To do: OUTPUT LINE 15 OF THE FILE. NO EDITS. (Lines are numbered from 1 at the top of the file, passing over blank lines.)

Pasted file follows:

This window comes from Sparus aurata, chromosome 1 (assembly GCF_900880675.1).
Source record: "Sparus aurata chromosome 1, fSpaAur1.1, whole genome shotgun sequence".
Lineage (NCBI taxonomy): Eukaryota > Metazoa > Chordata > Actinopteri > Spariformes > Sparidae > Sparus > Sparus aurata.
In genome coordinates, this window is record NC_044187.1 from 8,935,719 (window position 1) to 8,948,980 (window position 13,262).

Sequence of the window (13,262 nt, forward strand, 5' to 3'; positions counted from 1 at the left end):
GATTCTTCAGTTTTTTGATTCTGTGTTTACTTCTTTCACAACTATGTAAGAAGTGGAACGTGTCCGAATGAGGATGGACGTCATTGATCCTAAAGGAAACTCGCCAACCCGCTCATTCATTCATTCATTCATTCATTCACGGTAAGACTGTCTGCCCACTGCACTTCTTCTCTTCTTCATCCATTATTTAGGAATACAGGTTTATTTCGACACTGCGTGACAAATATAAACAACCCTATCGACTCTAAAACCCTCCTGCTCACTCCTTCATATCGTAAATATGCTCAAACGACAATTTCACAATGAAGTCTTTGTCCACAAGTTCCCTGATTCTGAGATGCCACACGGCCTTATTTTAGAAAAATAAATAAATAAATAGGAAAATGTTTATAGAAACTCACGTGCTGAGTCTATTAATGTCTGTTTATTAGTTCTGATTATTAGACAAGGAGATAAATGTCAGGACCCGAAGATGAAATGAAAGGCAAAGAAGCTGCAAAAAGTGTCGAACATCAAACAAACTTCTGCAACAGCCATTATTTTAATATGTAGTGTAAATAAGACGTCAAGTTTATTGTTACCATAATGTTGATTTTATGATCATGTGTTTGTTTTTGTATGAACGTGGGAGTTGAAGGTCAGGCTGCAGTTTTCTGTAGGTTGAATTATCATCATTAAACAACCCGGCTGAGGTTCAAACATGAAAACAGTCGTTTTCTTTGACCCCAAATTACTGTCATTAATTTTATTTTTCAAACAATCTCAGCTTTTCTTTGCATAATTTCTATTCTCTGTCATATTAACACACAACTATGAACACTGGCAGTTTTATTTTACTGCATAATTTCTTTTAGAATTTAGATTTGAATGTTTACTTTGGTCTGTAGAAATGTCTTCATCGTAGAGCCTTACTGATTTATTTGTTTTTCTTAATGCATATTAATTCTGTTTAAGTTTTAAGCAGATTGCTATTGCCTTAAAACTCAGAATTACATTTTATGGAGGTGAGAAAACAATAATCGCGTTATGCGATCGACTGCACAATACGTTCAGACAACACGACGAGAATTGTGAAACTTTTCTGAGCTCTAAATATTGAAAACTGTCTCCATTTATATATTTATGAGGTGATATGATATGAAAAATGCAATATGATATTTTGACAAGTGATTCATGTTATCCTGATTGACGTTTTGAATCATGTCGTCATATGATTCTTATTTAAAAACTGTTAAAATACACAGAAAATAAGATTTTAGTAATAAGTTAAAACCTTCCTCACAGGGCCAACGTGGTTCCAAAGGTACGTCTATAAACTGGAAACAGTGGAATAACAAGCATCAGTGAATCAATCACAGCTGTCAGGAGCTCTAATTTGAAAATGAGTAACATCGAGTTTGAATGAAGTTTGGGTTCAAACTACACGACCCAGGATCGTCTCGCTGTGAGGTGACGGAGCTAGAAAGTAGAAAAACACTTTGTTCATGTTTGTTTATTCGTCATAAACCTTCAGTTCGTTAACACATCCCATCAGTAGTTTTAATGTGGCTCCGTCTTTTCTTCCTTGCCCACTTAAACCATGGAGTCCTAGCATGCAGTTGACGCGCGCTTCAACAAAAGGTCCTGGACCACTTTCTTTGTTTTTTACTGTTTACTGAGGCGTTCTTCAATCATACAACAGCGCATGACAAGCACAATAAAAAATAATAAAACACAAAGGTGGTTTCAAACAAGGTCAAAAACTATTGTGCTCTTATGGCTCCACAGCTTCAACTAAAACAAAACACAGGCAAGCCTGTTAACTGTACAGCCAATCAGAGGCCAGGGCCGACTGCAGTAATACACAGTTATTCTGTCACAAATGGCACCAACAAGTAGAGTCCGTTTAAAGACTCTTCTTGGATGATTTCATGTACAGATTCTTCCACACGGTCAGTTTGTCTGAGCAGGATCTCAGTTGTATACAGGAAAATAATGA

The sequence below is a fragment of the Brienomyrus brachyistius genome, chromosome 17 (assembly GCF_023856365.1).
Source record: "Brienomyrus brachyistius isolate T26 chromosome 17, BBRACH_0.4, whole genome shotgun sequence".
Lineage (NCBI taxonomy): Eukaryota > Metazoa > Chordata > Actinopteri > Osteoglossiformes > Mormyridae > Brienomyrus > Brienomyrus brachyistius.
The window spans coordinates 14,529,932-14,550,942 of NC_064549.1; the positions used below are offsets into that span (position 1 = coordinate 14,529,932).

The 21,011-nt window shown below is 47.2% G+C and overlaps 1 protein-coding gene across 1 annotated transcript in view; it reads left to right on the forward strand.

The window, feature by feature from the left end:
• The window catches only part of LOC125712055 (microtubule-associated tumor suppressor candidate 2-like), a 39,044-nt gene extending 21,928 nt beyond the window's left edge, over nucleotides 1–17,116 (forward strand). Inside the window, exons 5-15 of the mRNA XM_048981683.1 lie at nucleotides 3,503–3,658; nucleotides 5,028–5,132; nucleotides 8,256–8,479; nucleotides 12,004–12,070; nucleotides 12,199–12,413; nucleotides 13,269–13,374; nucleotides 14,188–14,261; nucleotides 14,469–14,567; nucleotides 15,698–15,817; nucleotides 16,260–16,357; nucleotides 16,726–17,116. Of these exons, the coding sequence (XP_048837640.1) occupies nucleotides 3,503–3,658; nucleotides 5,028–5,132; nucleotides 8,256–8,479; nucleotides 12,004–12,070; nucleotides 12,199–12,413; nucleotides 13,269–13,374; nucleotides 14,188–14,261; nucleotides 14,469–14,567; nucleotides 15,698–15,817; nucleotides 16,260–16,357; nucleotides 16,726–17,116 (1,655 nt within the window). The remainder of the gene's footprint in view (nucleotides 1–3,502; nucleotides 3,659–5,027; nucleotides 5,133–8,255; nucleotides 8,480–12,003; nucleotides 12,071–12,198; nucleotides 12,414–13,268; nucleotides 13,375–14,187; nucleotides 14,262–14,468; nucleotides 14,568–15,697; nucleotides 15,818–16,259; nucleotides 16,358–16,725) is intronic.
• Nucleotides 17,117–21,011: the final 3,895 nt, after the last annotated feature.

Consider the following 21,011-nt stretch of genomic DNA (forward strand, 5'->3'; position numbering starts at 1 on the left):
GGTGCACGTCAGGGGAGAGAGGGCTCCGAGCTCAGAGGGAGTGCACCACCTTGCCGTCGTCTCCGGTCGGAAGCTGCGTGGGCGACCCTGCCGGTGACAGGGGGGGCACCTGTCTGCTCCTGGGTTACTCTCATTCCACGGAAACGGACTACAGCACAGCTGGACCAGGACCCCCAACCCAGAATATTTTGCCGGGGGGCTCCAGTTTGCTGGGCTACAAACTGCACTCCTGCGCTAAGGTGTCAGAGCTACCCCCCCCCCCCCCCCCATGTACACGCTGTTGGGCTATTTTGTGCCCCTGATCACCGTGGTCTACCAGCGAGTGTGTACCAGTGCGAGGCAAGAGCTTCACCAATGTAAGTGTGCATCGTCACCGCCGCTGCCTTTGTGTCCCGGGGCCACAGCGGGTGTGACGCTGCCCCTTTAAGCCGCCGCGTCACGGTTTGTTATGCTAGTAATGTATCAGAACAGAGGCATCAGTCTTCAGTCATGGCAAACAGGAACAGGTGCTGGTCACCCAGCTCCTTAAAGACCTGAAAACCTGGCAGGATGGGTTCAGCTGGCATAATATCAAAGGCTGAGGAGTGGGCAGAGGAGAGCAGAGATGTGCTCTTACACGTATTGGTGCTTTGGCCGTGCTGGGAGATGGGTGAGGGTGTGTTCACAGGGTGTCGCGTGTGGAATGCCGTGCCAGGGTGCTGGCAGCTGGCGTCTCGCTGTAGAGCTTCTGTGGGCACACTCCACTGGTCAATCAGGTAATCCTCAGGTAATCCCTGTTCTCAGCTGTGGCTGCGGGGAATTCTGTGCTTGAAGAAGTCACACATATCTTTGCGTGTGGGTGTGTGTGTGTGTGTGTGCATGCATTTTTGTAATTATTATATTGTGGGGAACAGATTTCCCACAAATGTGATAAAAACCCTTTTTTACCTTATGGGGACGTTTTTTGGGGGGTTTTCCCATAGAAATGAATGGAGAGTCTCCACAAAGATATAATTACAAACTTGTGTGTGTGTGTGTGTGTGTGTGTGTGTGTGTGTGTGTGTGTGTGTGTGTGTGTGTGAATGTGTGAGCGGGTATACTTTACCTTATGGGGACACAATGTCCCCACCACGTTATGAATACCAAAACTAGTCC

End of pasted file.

Consider the following 21,011-nt stretch of genomic DNA (forward strand, 5'->3'; position numbering starts at 1 on the left):